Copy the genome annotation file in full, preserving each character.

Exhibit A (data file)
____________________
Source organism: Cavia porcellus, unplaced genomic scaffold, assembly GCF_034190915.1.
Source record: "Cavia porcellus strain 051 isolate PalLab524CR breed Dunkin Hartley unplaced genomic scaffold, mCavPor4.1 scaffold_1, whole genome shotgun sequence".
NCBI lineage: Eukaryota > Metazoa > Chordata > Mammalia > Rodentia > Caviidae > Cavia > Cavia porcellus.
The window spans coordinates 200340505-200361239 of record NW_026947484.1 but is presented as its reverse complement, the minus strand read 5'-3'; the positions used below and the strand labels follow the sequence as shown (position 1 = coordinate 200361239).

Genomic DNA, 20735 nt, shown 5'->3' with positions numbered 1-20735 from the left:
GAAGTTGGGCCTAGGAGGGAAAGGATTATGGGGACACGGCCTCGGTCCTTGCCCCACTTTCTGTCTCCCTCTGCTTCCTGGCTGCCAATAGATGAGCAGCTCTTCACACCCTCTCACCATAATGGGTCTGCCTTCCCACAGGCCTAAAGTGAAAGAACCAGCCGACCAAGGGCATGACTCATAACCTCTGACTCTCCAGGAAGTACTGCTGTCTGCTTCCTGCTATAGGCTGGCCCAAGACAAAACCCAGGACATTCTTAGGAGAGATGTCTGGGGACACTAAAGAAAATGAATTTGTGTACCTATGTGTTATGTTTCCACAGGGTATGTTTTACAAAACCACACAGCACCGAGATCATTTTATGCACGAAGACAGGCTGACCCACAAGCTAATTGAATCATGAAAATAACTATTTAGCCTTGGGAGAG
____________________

Source organism: Cavia porcellus, unplaced genomic scaffold, assembly GCF_034190915.1.
Source record: "Cavia porcellus strain 051 isolate PalLab524CR breed Dunkin Hartley unplaced genomic scaffold, mCavPor4.1 scaffold_1, whole genome shotgun sequence".
NCBI lineage: Eukaryota > Metazoa > Chordata > Mammalia > Rodentia > Caviidae > Cavia > Cavia porcellus.
The window spans coordinates 200340505-200361239 of record NW_026947484.1 but is presented as its reverse complement, the minus strand read 5'-3'; the positions used below and the strand labels follow the sequence as shown (position 1 = coordinate 200361239).

Genomic DNA, 20735 nt, shown 5'->3' with positions numbered 1-20735 from the left:
GAAGTTGGGCCTAGGAGGGAAAGGATTATGGGGACACGGCCTCGGTCCTTGCCCCACTTTCTGTCTCCCTCTGCTTCCTGGCTGCCAATAGATGAGCAGCTCTTCACACCCTCTCACCATAATGGGTCTGCCTTCCCACAGGCCTAAAGTGAAAGAACCAGCCGACCAAGGGCATGACTCATAACCTCTGACTCTCCAGGAAGTACTGCTGTCTGCTTCCTGCTATAGGCTGGCCCAAGACAAAACCCAGGACATTCTTAGGAGAGATGTCTGGGGACACTAAAGAAAATGAATTTGTGTACCTATGTGTTATGTTTCCACAGGGTATGTTTTACAAAACCACACAGCACCGAGATCATTTTATGCACGAAGACAGGCTGACCCACAAGCTAATTGAATCATGAAAATAACTATTTAGCCTTGGGAGAG